Today started off with considerably nicer weather than yesterday’s: a nearly cloud-free sky that led to great views for the whole day.
From my campsite, the trail continued uphill, occasionally steeply, climbing along a ridge. With views to the east, the Miriam and Clear Fork fires became easily visible, and smoke from the fires formed a sort of bathtub ring around the sky.
There was quite a bit of up and down this morning, but on the whole, it wasn’t a bad section of trail to hike. The views more than made up for the trail being a little more difficult than the PCT itself likely would have been.
As the detour continued to climb and move around the mountains, I also got my first views of Mount Rainier.
After winding around the side of the mountain for a while longer, going over some rough and rocky trail, the trail passed Lost Lake, after which I took a short break. (Seriously, though, Lost Lake seems to be a quite popular name; how have they lost so many lakes?!) After passing the lake, I took a break and got some water at a small creek that crossed the trail.Break 1020 6.2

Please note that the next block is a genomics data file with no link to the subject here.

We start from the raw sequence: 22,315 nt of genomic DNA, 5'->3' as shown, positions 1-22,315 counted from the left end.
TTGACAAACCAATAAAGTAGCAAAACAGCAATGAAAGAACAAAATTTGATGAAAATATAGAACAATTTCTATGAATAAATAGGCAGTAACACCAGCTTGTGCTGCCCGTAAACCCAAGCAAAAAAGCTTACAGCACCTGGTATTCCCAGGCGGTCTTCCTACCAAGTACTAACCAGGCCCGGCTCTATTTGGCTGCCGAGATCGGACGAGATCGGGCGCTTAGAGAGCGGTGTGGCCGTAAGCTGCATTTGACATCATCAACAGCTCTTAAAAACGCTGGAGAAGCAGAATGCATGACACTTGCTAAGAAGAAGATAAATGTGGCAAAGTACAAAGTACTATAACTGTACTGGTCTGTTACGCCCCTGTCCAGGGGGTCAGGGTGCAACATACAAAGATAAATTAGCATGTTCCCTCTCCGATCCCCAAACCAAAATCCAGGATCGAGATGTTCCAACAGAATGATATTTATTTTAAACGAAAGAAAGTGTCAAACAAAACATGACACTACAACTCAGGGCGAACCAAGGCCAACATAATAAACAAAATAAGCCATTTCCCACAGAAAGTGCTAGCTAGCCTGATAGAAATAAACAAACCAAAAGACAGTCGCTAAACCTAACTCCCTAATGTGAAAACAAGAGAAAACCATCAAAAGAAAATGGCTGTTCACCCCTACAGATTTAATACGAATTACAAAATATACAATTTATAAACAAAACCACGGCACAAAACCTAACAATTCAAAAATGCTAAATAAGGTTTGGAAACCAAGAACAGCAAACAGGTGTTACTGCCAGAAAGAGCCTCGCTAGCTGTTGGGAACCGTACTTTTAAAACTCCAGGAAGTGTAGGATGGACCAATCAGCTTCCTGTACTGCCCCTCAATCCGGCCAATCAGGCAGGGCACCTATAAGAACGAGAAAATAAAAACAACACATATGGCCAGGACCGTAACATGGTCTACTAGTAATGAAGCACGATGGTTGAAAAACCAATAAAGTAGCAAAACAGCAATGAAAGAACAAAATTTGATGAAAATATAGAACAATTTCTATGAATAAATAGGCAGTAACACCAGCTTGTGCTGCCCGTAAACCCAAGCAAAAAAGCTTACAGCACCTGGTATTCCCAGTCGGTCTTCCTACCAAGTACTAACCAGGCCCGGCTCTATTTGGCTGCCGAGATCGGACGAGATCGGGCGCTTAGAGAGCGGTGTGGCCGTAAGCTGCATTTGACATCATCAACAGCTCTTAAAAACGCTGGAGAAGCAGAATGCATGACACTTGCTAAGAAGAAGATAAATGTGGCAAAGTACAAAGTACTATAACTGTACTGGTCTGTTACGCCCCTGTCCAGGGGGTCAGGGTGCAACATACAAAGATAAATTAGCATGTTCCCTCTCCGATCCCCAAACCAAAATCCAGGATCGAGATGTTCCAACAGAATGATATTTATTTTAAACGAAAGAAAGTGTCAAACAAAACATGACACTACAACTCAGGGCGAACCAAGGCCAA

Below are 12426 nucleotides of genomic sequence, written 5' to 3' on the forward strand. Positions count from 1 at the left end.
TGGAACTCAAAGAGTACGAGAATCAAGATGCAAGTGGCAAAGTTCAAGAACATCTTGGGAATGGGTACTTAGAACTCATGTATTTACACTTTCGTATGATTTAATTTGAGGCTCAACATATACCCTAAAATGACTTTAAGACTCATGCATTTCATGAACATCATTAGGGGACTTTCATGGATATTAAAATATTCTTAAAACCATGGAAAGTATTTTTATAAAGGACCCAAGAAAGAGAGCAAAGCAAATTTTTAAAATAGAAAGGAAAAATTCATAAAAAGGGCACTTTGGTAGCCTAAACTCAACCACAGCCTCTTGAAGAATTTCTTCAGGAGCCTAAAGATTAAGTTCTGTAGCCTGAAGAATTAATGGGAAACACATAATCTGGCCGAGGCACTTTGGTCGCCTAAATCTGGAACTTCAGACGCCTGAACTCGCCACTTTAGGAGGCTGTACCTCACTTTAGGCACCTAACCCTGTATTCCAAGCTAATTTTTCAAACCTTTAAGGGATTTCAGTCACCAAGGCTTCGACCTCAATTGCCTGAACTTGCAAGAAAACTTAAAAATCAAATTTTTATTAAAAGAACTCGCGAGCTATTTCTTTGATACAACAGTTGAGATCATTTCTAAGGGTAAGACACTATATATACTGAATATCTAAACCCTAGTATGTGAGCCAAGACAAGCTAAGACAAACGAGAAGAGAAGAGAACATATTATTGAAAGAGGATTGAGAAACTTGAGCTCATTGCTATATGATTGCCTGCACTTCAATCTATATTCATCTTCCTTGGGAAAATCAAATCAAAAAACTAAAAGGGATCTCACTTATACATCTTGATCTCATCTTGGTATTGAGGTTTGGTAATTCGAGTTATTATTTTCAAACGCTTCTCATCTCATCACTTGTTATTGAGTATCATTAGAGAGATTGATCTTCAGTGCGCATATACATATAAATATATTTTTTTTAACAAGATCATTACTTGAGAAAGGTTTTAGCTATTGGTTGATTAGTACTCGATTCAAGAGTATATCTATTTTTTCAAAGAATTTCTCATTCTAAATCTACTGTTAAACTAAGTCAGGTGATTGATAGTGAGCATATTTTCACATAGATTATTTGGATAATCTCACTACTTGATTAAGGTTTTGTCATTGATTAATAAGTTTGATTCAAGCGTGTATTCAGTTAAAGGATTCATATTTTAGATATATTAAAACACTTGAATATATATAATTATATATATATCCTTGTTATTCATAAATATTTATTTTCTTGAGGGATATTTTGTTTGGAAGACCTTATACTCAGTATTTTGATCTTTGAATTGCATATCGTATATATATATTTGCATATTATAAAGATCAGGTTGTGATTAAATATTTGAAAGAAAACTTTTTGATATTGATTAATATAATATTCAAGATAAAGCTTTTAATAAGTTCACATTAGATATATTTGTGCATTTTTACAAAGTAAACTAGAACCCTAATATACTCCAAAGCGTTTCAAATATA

Still before noon, the sun had not yet had time to cook of all the fog, so the trail was fairly humid. It was also somewhat steep throughout the whole day, and easily had far more elevation change than the PCT would have in this section.
Near the top of a ridge, the detour switched to the Clear Lost Trail #76, and after climbing to the top of a saddle, turned east towards US 12.
After reaching the high point of the detour today, a wide open mountain ridge with views to Mount Rainier and the whole surrounding area, I was pleasantly surprised to find I had cell service, and called the Hotel Packwood to reserve a room for tonight.
The trail quickly dropped back into the forest and headed towards the Clear Fork Trail #61, the last part of the fire detour on the way to the highway into town.
About a mile before the road, the trail crossed the Clear Fork Cowlitz River. The river wasn’t particularly wide, fast-moving, or deep, but there wasn’t a dry crossing. I swapped my boots for my Crocs and forded the river (which was pretty cold). While I was drying my feet on the other side and putting my boots back on, another group of hikers arrived on the south side. One of them saw a fallen tree that crossed the river, several feet above the water, and decided to climb up and cross on it.
I had seen the tree, but rejected crossing on it because it was too far off the ground. I suspected this hiker’s crossing attempt would not end well, and those of us there watching were treated to a most epic and perfectly cartoonish fall: he slipped, lost his balance, and fell straight down, straddling the log, then slowly rotated to the side, first hanging upside down, and then finally dropping into the river.
He emerged from the river wet, but uninjured, but the same likely can’t be said for the camera he had clipped to his pack strap, which was fully immersed in the water.